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Comment Test code (Score 1) 285

Write code to test your code. Hit every edge case hard, every boundary condition.

All too often we tend to test our code by just running the overall program, but this is not good enough. Running the overall program does not introduce a wide enough range of input parameters to every function.

Write test code. Write code to log your inputs and outputs to files early in the development cycle. Don't get swamped down in the land of trying to debug code that was never written to be debugged.

I had many many tough bugs back in the day before I learned this lesson. Once I got this behind me, it was a lot easier.

Comment Re:I hope he wins in court (Score 1) 1197

Hmm... let's re-word that a bit and see how you feel from the other side:

Flying a drone in a populated area is unsafe in nearly every circumstance. Just because there's no malfunction doesn't mean there couldn't be. If the done had suddenly dropped altitude, would the pilot have tracked it like a skilled operator to land it? Would that have brought the craft down to a point where the pilot could have endangered neighbors? What if the drone landed in the pool? Was the pilot certain that in all cases his flight-range was clear before flying? These are all things which a responsible drone owner thinks about.

I hope the pilot gets a big-ass fine (I'd hate to pay for his jail food out of taxes). I also hope the flier gets a fine for trespassing - or even just gets called into court and let of with a warning. The lawyers fees will probably be 10x what the drone cost to begin with.

Comment Re:Buy an rf jammer, become a drone collector (Score 1) 1197

Also, that would be willful interference.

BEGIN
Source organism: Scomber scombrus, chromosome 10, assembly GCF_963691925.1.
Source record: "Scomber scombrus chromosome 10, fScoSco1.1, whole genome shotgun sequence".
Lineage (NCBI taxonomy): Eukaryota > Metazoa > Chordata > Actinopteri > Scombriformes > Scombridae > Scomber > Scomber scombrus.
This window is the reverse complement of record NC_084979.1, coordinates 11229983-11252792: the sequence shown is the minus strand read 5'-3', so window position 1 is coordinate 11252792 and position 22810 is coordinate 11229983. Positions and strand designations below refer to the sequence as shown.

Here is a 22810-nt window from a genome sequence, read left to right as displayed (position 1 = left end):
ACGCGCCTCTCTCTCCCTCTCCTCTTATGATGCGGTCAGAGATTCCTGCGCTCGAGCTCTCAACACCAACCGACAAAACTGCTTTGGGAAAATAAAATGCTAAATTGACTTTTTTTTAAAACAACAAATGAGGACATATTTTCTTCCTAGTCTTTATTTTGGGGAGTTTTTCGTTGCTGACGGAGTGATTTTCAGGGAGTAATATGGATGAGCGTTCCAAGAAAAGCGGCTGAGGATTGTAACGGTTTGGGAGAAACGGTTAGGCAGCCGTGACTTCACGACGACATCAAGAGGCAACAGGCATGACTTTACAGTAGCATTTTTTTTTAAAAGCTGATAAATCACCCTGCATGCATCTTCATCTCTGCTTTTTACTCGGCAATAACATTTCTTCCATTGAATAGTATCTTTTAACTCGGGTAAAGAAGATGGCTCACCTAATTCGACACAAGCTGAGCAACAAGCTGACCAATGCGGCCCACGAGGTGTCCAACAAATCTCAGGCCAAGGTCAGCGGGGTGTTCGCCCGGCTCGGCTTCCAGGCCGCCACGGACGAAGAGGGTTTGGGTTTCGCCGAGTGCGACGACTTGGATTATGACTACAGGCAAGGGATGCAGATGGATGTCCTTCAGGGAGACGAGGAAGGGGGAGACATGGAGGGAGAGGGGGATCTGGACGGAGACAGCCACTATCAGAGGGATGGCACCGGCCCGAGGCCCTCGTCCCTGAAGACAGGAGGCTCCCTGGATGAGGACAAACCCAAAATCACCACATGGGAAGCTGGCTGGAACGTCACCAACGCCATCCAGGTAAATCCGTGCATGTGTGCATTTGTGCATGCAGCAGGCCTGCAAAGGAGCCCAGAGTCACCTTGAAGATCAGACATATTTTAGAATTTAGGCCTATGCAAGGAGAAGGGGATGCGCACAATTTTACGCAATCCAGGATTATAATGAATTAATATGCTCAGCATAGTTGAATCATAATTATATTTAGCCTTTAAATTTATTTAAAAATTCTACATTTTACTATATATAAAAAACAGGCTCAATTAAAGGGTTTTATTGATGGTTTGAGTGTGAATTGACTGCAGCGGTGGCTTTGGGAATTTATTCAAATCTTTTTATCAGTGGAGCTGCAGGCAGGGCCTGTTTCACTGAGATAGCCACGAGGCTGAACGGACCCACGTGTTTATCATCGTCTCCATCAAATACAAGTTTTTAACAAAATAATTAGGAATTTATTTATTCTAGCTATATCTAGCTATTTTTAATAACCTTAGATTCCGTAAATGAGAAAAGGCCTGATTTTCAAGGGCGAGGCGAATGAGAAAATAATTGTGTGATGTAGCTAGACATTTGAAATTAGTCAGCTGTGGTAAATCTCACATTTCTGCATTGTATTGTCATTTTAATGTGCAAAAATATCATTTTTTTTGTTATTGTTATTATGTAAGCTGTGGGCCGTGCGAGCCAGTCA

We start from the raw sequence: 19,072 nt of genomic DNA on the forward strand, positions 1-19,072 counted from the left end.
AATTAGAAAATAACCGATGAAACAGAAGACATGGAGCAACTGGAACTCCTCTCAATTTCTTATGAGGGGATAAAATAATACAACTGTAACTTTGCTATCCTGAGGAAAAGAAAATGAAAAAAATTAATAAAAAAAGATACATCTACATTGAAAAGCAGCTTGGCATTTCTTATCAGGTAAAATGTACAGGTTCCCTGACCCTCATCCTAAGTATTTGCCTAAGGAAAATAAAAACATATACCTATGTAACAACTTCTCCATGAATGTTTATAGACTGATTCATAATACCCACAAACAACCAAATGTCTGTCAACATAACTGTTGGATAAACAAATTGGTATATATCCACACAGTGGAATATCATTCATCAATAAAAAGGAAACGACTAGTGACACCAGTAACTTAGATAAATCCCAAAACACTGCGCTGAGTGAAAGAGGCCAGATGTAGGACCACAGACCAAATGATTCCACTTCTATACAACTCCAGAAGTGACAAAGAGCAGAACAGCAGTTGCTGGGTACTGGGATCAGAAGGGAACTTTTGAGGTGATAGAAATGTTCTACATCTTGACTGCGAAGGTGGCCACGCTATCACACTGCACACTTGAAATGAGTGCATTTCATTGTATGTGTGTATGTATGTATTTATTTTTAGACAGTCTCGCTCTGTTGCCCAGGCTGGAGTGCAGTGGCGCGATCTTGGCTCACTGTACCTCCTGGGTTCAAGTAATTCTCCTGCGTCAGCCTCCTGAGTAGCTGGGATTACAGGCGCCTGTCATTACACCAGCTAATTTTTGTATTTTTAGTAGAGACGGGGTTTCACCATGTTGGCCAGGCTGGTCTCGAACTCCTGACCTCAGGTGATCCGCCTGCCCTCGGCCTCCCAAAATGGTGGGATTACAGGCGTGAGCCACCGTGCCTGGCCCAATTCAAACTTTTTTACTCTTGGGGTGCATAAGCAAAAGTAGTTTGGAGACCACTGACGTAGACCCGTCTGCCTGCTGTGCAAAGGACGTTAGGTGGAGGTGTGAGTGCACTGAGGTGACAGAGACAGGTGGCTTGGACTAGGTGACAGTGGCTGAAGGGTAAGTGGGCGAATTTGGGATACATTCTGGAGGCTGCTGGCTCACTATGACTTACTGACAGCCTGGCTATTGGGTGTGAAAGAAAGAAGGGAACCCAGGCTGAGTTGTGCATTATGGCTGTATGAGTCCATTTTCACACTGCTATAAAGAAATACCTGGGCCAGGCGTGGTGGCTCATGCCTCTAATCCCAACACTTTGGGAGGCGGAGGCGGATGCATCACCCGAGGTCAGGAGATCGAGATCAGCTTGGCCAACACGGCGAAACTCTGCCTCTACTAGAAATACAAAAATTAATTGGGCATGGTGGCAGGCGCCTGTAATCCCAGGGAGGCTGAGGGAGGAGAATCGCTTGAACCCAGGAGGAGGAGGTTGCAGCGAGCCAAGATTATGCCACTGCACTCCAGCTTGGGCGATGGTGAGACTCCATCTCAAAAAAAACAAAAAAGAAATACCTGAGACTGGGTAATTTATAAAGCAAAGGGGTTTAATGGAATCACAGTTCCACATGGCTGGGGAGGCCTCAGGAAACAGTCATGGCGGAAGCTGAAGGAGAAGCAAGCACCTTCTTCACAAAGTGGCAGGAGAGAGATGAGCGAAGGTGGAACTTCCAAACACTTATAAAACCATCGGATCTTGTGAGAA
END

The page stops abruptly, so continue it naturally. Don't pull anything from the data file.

Section 97.101(d) of the Commission's Rules prohibits amateur operators from willfully or maliciously interfering with or causing interference to any radio communication or signal. 47 C.F.R. 97.101(d).


But hey, I think you can argue the situation calls for it anyway!

Comment Only for developers: replace numbers with symbols (Score 1) 698

Try this one out: remap the upper numeric keys from numbers to the symbols they have above the numbers. When you need a number, hit shift to get the numbers or use the numeric keypad.

I find it very annoying to hold down shift so often while coding. I almost never use the upper-row numbers as numbers, but I hit a lot of symbols coding in C and C++. I definitely use the symbols more, why do I have to hit shift to get to them?

Just look at a hunk of your favorite OSS project's code. Are there more numbers or symbols?

Granted, any facebook/gmail computer user wouldn't get this at all...

Comment Re:Hell No! (Score 1) 1067

Come to think of it though, if you are working in uint space (that is, unsigned ints), than you *can't* have approached from below zero.

And if you were for some reason working with unsigned ints that were always multiplied by -1 than I think you'd still be ok with -1 * inf as your result.